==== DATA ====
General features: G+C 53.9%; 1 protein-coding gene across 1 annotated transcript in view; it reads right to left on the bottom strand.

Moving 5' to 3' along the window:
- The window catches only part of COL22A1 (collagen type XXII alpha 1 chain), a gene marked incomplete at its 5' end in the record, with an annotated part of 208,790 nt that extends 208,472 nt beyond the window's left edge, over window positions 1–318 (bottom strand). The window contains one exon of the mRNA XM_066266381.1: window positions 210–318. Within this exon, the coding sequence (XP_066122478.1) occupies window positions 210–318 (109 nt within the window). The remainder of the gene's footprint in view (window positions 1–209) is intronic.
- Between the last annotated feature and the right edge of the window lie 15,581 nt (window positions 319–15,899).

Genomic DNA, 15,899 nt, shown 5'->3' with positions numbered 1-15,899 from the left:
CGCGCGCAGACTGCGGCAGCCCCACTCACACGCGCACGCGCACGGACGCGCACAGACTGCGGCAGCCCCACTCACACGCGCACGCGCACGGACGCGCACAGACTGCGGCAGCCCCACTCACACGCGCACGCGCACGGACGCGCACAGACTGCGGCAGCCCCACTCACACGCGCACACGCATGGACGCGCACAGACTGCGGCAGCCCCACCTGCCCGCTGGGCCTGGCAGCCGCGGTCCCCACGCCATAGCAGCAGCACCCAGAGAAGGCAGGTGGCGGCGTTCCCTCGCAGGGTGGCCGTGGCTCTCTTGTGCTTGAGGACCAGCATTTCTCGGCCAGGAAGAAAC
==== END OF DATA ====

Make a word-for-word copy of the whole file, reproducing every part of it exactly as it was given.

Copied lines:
General features: G+C 53.9%; 1 protein-coding gene across 1 annotated transcript in view; it reads right to left on the bottom strand.

Moving 5' to 3' along the window:
- The window catches only part of COL22A1 (collagen type XXII alpha 1 chain), a gene marked incomplete at its 5' end in the record, with an annotated part of 208,790 nt that extends 208,472 nt beyond the window's left edge, over window positions 1–318 (bottom strand). The window contains one exon of the mRNA XM_066266381.1: window positions 210–318. Within this exon, the coding sequence (XP_066122478.1) occupies window positions 210–318 (109 nt within the window). The remainder of the gene's footprint in view (window positions 1–209) is intronic.
- Between the last annotated feature and the right edge of the window lie 15,581 nt (window positions 319–15,899).

Genomic DNA, 15,899 nt, shown 5'->3' with positions numbered 1-15,899 from the left:
CGCGCGCAGACTGCGGCAGCCCCACTCACACGCGCACGCGCACGGACGCGCACAGACTGCGGCAGCCCCACTCACACGCGCACGCGCACGGACGCGCACAGACTGCGGCAGCCCCACTCACACGCGCACGCGCACGGACGCGCACAGACTGCGGCAGCCCCACTCACACGCGCACACGCATGGACGCGCACAGACTGCGGCAGCCCCACCTGCCCGCTGGGCCTGGCAGCCGCGGTCCCCACGCCATAGCAGCAGCACCCAGAGAAGGCAGGTGGCGGCGTTCCCTCGCAGGGTGGCCGTGGCTCTCTTGTGCTTGAGGACCAGCATTTCTCGGCCAGGAAGAAAC